Material – Improvised Music #2 (1981)

Derek Bailey + Fred Frith + Sonny Sharrock + John Zorn + Bill Laswell + Charles K. Noyes

“This is a live recording of a performance by the New York avant-garde group Material. Due to legal complications, the name “Material” was not allowed to be used on this release, as well as there being no song titles. It’s an early performance (Sep. 18, 1981) only for the most open-minded listeners, for the group sticks to aggressive experimental noise which follows no musical conventions at all. Sometimes the group creates some fascinating moments (especially on track 2), but otherwise this is largely enerving, though occasionally amusing (Noyes’ percussion intro on track 7). This features interesting abstract cover art by Thi-Linh Le.” Allmusic

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The Stanley Clarke Band – Alternative Facts (2018)

“The release of Stanley Clarke’s latest album, The Message, comprises magnetic compositions that incorporate various elements of funk, jazz-fusion, and breakbeats. The band’s members—Beka Gochiashvili (pianist), Cameron Graves (keyboardist), and Mike Mitchell (drummer)—come together with featured artists such as Doug E. Fresh, Salar Nadar, Skyeler Kole, Trevor Wesley, and voice actor Steve Blum to cut this eclectic offering of hope, love and compassion (…) The Message is certainly a testament to Clarke’s creativity and longevity as a music artist. From beginning to end, the listener is taken on journey filled with sonic qualities that excite the spirit, satisfy the ear, and calm the soul.” Blackgrooves

Aki Kumar – Dilruba (2018)

“Well, what do we have here. A new CD by Aki Kumar! And what a delight it is! But heck, Aki is ALWAYS a delight. His performances never fail to delight! This CD has blues, but also Aki’s adaptation of Bollywood music and blues. So, it’s not really a total blues record, but i’d think all blues fans and harp players everywhere will have a LOT of fun listening to this as i have. It is at the same time fun and interesting to let Aki take you on his musical adventure of bridging cultures. Consider it a new setting for blues and it’s in a huge party atmostphere provided by Aki and a bunch of excellent top-notch musicians. Many will enjoy Aki’s dissing of Trump in the politcal blues: All Bark No Bite. I believe Aki knows that to remain silent is to be complicit.” Source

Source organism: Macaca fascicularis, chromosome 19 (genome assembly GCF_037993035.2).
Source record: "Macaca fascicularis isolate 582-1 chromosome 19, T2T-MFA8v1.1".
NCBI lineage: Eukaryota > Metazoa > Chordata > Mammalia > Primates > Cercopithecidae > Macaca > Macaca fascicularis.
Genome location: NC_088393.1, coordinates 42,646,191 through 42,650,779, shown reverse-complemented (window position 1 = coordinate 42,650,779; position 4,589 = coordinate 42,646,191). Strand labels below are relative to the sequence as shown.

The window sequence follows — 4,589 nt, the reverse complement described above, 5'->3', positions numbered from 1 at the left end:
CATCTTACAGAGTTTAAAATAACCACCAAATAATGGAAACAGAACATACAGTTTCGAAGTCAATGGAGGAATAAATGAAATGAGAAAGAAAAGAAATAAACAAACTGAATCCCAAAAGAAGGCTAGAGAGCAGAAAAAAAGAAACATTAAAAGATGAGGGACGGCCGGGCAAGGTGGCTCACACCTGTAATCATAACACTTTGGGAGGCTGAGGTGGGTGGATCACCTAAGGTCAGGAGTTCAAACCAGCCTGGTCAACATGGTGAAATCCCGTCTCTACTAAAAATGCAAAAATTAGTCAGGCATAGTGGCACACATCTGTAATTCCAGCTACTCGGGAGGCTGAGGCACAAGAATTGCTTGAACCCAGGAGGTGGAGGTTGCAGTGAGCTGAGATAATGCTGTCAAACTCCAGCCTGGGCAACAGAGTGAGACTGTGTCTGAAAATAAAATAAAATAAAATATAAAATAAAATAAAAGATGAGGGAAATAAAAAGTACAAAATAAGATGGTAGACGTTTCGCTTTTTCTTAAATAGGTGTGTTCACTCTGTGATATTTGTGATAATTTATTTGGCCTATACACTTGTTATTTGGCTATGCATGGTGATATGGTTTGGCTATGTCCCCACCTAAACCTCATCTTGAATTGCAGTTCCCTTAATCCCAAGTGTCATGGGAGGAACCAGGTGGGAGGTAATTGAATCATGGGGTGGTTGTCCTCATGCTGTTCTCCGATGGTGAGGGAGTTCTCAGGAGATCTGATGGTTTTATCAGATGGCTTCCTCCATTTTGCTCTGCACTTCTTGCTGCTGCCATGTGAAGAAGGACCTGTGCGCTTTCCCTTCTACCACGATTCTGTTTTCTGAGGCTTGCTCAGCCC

Oh Sees – Anthemic Aggressor (2018)

Taken from: Oh Sees – Smote Reverser (Castle Face, 2018)

“The word smote is the past tense of smite: to hit, to strike, to attack. If there’s one thing the latest album from the latest incarnation of John Dwyer’s Oh Sees does, it’s that—smiting and smoting all over the goddamn place. But while there’s always an attack, an aggression, a precision to every second of Smote Reverser, the psych-rock turned every-genre-imaginable outfit explore all kinds of territory over the album’s 11 tracks, as variable takes on ‘70s prog rock and proto-metal morph into Dwyer’s own unpredictable brand of acid-rock-free-jazz-fusion.” Paste

Lambchop – Give Me Your Love (Love Song) (1998)

Curtis Mayfield cover

“… Curtis Mayfield’s “Give Me Your Love (Love Song).” The latter is easily the most jaw-dropping track on What Another Man Spills, with the group easily slipping into the song’s soulful groove without a hint of irony, not even in Wagner’s amazingly Prince-like falsetto …” Source

“What Another Man Spills” Remastered 2018:

Tim Rutili & Craig Ross – Choke (2018)

““Best record I’ve heard in a long time – each song wrapped in it’s own unique foil of odd old colors that get brighter each time you hear – every song worth a good long soak.” – M. Ward

“10 seconds to collapse is brilliant – Tim Rutili and Craig Ross make music of unhinged genius and bruised beauty” – Mark Lanegan

“Melancholy humor, playful messy bombast – it gets the car running then drives it into a ditch to stagger naked into the woods. This is a vast and unpredictable ride. Listen loud .” – Thor Harris (Swans, Shearwater)”
Tim Rutili & Craig Ross – 10 Seconds To Collapse

White Denim – Magazin (2018)

“They blast the record open with the darkly seductive glam of “Magazin”, which rolls like Bolan, punches like Cream and glides like Bowie. The taut but supple rhythm bounces and bobs along, supported by saucy chords and jaunty brass. After a couple of minutes, a head-banging strut appears front and centre, and you’re left waiting for a ripping guitar solo that never appears. Restraint never sounded so good.” Source